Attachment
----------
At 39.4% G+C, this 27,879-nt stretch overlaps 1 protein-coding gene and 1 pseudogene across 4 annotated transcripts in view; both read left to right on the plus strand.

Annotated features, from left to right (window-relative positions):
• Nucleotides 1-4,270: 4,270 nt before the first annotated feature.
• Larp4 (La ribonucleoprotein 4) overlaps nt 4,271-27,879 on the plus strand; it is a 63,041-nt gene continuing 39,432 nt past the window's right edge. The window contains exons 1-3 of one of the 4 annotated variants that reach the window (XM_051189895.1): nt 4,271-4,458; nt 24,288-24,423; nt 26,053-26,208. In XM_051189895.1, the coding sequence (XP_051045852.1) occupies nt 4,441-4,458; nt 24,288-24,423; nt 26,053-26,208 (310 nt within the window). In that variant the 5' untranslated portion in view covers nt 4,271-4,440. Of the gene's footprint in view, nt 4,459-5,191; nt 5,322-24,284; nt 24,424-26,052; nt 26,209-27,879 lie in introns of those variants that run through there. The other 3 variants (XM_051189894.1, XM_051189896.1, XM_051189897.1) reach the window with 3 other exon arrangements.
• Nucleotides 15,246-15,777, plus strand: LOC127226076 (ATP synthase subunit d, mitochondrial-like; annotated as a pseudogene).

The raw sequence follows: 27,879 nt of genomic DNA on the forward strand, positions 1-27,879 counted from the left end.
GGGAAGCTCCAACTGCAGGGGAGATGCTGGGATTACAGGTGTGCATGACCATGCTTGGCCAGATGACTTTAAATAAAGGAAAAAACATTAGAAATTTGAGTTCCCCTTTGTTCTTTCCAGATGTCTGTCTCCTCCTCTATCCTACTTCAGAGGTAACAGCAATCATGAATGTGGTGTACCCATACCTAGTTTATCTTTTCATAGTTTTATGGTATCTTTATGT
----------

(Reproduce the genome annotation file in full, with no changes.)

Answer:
At 39.4% G+C, this 27,879-nt stretch overlaps 1 protein-coding gene and 1 pseudogene across 4 annotated transcripts in view; both read left to right on the plus strand.

Annotated features, from left to right (window-relative positions):
• Nucleotides 1-4,270: 4,270 nt before the first annotated feature.
• Larp4 (La ribonucleoprotein 4) overlaps nt 4,271-27,879 on the plus strand; it is a 63,041-nt gene continuing 39,432 nt past the window's right edge. The window contains exons 1-3 of one of the 4 annotated variants that reach the window (XM_051189895.1): nt 4,271-4,458; nt 24,288-24,423; nt 26,053-26,208. In XM_051189895.1, the coding sequence (XP_051045852.1) occupies nt 4,441-4,458; nt 24,288-24,423; nt 26,053-26,208 (310 nt within the window). In that variant the 5' untranslated portion in view covers nt 4,271-4,440. Of the gene's footprint in view, nt 4,459-5,191; nt 5,322-24,284; nt 24,424-26,052; nt 26,209-27,879 lie in introns of those variants that run through there. The other 3 variants (XM_051189894.1, XM_051189896.1, XM_051189897.1) reach the window with 3 other exon arrangements.
• Nucleotides 15,246-15,777, plus strand: LOC127226076 (ATP synthase subunit d, mitochondrial-like; annotated as a pseudogene).

The raw sequence follows: 27,879 nt of genomic DNA on the forward strand, positions 1-27,879 counted from the left end.
GGGAAGCTCCAACTGCAGGGGAGATGCTGGGATTACAGGTGTGCATGACCATGCTTGGCCAGATGACTTTAAATAAAGGAAAAAACATTAGAAATTTGAGTTCCCCTTTGTTCTTTCCAGATGTCTGTCTCCTCCTCTATCCTACTTCAGAGGTAACAGCAATCATGAATGTGGTGTACCCATACCTAGTTTATCTTTTCATAGTTTTATGGTATCTTTATGT